Face masks and fake masks: the effect of real and superimposed masks on face matching with super-recognisers, typical observers, and algorithms

Kay L Ritchie, Daniel J Carragher, Josh P Davis, Katie Read, Ryan E Jenkins, Eilidh Noyes, Katie L H Gray, Peter J B Hancock

Research output: Contribution to journalArticlepeer-review

1 Citation (Scopus)


Mask wearing has been required in various settings since the outbreak of COVID-19, and research has shown that identity judgements are difficult for faces wearing masks. To date, however, the majority of experiments on face identification with masked faces tested humans and computer algorithms using images with superimposed masks rather than images of people wearing real face coverings. In three experiments we test humans (control participants and super-recognisers) and algorithms with images showing different types of face coverings. In all experiments we tested matching concealed or unconcealed faces to an unconcealed reference image, and we found a consistent decrease in face matching accuracy with masked compared to unconcealed faces. In Experiment 1, typical human observers were most accurate at face matching with unconcealed images, and poorer for three different types of superimposed mask conditions. In Experiment 2, we tested both typical observers and super-recognisers with superimposed and real face masks, and found that performance was poorer for real compared to superimposed masks. The same pattern was observed in Experiment 3 with algorithms. Our results highlight the importance of testing both humans and algorithms with real face masks, as using only superimposed masks may underestimate their detrimental effect on face identification.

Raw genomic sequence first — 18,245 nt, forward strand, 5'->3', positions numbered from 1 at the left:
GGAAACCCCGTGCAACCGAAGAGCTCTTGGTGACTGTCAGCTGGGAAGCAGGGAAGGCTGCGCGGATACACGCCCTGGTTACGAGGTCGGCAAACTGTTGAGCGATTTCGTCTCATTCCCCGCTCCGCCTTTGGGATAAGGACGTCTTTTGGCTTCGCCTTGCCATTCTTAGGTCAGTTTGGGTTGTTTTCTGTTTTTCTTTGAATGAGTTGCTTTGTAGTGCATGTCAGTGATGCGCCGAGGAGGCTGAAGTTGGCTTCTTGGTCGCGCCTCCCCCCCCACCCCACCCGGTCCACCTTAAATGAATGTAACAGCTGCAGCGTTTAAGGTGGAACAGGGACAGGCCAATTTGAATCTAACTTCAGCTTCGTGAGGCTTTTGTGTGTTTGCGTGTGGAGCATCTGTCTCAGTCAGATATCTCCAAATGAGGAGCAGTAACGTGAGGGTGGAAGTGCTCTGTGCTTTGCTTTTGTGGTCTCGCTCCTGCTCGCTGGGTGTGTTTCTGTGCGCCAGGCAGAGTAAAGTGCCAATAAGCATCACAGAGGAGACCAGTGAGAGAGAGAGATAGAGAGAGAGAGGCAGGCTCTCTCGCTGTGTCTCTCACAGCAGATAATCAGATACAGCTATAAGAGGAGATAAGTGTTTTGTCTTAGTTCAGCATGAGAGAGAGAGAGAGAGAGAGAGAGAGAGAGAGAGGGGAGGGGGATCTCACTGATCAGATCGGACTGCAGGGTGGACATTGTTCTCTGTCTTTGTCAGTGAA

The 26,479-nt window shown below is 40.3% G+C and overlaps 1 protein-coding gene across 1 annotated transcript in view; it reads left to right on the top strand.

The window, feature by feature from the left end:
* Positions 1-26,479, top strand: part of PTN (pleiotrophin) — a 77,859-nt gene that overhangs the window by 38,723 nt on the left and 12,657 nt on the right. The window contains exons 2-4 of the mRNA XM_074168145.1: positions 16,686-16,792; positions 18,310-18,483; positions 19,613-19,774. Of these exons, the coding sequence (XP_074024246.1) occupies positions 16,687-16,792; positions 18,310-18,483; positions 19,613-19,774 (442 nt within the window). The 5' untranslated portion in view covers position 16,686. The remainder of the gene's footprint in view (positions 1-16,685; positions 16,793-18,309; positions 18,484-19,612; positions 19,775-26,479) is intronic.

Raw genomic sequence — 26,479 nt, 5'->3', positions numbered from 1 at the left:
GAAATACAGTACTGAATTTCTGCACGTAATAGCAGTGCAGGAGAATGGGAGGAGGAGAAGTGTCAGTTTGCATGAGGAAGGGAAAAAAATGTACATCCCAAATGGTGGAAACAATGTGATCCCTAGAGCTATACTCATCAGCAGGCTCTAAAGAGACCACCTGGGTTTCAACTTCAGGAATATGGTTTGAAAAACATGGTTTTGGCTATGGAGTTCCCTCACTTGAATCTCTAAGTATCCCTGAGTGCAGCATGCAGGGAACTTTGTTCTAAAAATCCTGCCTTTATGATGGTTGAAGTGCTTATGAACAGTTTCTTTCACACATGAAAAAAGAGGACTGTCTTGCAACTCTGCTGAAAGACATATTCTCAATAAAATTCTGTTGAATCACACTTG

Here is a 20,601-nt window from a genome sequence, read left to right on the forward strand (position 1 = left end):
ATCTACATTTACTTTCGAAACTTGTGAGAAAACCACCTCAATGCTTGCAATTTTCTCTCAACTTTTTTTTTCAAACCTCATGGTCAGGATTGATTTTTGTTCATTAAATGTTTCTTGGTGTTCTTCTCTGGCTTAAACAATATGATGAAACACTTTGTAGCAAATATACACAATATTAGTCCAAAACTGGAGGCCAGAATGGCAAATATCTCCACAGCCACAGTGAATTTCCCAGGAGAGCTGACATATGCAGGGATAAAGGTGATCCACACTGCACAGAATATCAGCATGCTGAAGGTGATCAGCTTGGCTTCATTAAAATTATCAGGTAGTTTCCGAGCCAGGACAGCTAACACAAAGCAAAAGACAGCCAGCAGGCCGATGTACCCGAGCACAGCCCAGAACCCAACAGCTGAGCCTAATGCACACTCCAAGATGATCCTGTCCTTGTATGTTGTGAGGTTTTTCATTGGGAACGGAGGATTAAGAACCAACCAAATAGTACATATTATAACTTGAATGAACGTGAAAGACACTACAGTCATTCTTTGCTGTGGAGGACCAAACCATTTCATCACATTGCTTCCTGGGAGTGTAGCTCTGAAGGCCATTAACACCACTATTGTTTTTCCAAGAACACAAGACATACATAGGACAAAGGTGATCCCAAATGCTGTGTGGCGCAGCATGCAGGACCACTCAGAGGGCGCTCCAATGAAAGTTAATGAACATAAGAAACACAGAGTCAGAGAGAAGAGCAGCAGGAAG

Original languageEnglish
Article number5
Number of pages13
JournalCognitive research: principles and implications
Issue number1
Early online date2 Feb 2024
Publication statusE-pub ahead of print - 2 Feb 2024

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